Dismantling racism will require changing basic elements of our culture. It will be like learning a new language as an adult. Even those who succeed at learning a new language to the point of thinking and dreaming in that language will have an accent.
Our congregation will learn that language together. We will practice speaking it together so that when we make a mistake, we are with other learners who are stumbling as well.
We will hold up each other’s successes and help each other see missteps as we make them. With time, we will not only learn how to speak this new language, but also learn how to suppress our accent.
Our goal for future generations is to not know the old language of white supremacy culture or even unknowingly have an accent.
Shall we adopt as our 8th principle “journeying toward spiritual wholeness by working to build a diverse multicultural Beloved Community by our actions that accountably dismantle racism and other oppressions in ourselves and our institutions”? That is the question that will be put before us later today.
This question is one of immediacy. “Justice delayed is justice denied” is a legal construct that is foundational in our legal system. Many people know that Dr. Martin Luther King, Jr. referenced it in his “Letter from Birmingham Jail”, but it’s a bit older. How much older? It appears in Exodus 18:22, making it more than 2600 years old. The idea is that if there is a way to provide an equitable response and it does not occur in a timely manner, then it is as if no response is provided even if one is offered at a later date.
We, as a country, as a religion, as a community, as individuals, stand in the court of public opinion. Let us act today and begin this journey as a congregation.
The concept of “white privilege” has become central to the conversation about system racism. So, what is white privilege? Let’s refer to how Dr. Akilah Cadet breaks it down:
Privilege is characteristically invisible to people who have it. People in dominant groups often believe that they have earned their privilege and anyone who worked hard could have privilege also. But when it comes to privilege, there are two forms: unearned and earned privilege.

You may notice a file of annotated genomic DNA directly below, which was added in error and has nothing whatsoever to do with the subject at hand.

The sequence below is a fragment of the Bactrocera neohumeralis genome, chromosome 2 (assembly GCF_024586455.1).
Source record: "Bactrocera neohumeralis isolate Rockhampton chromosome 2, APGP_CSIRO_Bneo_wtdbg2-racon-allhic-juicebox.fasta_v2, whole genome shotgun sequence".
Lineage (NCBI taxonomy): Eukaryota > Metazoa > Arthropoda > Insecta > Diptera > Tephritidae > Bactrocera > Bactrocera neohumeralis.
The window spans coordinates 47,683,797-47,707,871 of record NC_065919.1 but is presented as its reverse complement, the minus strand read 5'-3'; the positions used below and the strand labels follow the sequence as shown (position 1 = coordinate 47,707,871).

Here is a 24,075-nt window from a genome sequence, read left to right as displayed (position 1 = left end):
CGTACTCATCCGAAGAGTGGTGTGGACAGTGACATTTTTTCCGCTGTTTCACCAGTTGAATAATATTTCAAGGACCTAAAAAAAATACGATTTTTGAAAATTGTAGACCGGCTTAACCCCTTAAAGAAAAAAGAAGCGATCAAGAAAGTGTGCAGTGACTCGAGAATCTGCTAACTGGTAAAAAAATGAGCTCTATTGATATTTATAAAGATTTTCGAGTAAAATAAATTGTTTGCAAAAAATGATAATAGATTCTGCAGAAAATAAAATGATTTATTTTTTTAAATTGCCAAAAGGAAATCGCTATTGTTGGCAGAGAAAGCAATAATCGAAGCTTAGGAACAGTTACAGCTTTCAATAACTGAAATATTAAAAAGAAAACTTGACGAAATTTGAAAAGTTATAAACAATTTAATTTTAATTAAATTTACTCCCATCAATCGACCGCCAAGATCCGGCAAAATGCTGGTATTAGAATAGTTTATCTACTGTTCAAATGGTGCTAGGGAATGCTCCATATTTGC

Unearned Privilege is privilege that is granted to people in dominant groups whether they want those privileges or not, and regardless of their stated intent. Examples include: Born in the US, educated, wealthy, English speaking, white, young adult/adult, Catholic/Protestant/Christian, male, non-disabled, middle/upper class, and leader. Unearned privilege is synonymous with white privilege, but keep in mind BIPOC people have unearned privilege too.
Earned Privilege is a person’s ability to acquire access to a privileged space like a company, special degree, title, license, or learned language. For example, an architect can practice without a license as long as they work under a licensed architect. Once an architect passes their licensing exams they no longer need to work under someone and can approve their own work, an earned privilege. A person who immigrates to America and either speaks or learns English has earned privilege.
White Privilege is an Unearned Privilege.
As a congregation, we have been aware of and discussing “cultural appropriation” for many years. We do strive to do it right; to not borrow practices without attribution and to not use borrowed elements out of context. We do strive to do it right, but we should not assume we get it right every time.
It’s always a good idea to step back on occasion and check our knowledge. So what is Cultural Appropriation? The idea of borrowing, sharing, or being inspired by another culture. People often use cultural appropriation & cultural misappropriation interchangeably now. Cultural misappropriation is when a dominant group (usually white people, communities, or brands) profits, dresses, acts, and/or adopts cultural practices, behaviors, and beliefs of a BIPOC community. And it’s the cultural misappropriation that is most problematic.